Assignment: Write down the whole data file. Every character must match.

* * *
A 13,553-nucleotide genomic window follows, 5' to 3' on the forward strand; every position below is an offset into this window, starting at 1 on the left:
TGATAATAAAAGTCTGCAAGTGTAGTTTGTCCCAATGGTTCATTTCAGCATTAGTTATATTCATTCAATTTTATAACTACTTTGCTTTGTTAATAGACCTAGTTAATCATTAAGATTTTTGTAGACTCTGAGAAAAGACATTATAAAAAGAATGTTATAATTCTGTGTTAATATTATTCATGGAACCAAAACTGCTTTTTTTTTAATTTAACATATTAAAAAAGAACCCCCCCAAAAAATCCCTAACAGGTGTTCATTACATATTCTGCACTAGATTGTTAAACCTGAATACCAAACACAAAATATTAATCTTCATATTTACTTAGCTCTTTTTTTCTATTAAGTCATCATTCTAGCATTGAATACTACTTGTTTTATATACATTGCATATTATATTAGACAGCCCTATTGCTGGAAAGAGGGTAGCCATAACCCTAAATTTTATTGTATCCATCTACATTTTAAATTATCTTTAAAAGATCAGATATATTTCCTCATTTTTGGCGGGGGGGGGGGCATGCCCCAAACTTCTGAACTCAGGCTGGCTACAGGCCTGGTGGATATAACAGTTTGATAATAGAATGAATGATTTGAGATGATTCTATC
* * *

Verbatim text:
A 13,553-nucleotide genomic window follows, 5' to 3' on the forward strand; every position below is an offset into this window, starting at 1 on the left:
TGATAATAAAAGTCTGCAAGTGTAGTTTGTCCCAATGGTTCATTTCAGCATTAGTTATATTCATTCAATTTTATAACTACTTTGCTTTGTTAATAGACCTAGTTAATCATTAAGATTTTTGTAGACTCTGAGAAAAGACATTATAAAAAGAATGTTATAATTCTGTGTTAATATTATTCATGGAACCAAAACTGCTTTTTTTTTAATTTAACATATTAAAAAAGAACCCCCCCAAAAAATCCCTAACAGGTGTTCATTACATATTCTGCACTAGATTGTTAAACCTGAATACCAAACACAAAATATTAATCTTCATATTTACTTAGCTCTTTTTTTCTATTAAGTCATCATTCTAGCATTGAATACTACTTGTTTTATATACATTGCATATTATATTAGACAGCCCTATTGCTGGAAAGAGGGTAGCCATAACCCTAAATTTTATTGTATCCATCTACATTTTAAATTATCTTTAAAAGATCAGATATATTTCCTCATTTTTGGCGGGGGGGGGGGCATGCCCCAAACTTCTGAACTCAGGCTGGCTACAGGCCTGGTGGATATAACAGTTTGATAATAGAATGAATGATTTGAGATGATTCTATC